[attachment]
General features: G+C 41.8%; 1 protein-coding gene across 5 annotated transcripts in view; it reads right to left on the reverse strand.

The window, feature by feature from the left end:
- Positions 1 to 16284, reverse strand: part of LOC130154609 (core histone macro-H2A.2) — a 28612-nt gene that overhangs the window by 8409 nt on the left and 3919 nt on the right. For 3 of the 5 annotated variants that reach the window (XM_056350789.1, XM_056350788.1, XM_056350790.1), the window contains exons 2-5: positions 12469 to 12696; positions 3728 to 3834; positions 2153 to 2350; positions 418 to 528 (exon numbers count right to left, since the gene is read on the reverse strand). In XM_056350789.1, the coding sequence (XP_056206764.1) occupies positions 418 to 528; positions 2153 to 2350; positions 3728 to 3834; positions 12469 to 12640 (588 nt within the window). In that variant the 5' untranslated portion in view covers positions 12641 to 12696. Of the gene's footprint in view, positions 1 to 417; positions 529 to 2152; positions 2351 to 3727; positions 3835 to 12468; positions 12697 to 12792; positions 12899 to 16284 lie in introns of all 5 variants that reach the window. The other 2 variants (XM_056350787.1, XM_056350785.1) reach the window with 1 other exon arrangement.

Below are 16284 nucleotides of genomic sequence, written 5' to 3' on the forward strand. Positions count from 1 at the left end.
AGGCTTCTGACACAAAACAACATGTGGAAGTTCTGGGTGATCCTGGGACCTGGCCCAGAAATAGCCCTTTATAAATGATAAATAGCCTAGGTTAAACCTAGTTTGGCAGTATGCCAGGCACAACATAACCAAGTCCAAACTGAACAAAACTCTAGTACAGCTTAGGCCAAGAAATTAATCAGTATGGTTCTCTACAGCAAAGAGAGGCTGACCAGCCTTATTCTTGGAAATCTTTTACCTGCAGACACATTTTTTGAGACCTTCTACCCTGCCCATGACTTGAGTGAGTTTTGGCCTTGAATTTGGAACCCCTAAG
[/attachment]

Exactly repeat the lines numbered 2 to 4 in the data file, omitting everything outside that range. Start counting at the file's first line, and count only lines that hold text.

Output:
The window, feature by feature from the left end:
- Positions 1 to 16284, reverse strand: part of LOC130154609 (core histone macro-H2A.2) — a 28612-nt gene that overhangs the window by 8409 nt on the left and 3919 nt on the right. For 3 of the 5 annotated variants that reach the window (XM_056350789.1, XM_056350788.1, XM_056350790.1), the window contains exons 2-5: positions 12469 to 12696; positions 3728 to 3834; positions 2153 to 2350; positions 418 to 528 (exon numbers count right to left, since the gene is read on the reverse strand). In XM_056350789.1, the coding sequence (XP_056206764.1) occupies positions 418 to 528; positions 2153 to 2350; positions 3728 to 3834; positions 12469 to 12640 (588 nt within the window). In that variant the 5' untranslated portion in view covers positions 12641 to 12696. Of the gene's footprint in view, positions 1 to 417; positions 529 to 2152; positions 2351 to 3727; positions 3835 to 12468; positions 12697 to 12792; positions 12899 to 16284 lie in introns of all 5 variants that reach the window. The other 2 variants (XM_056350787.1, XM_056350785.1) reach the window with 1 other exon arrangement.

Below are 16284 nucleotides of genomic sequence, written 5' to 3' on the forward strand. Positions count from 1 at the left end.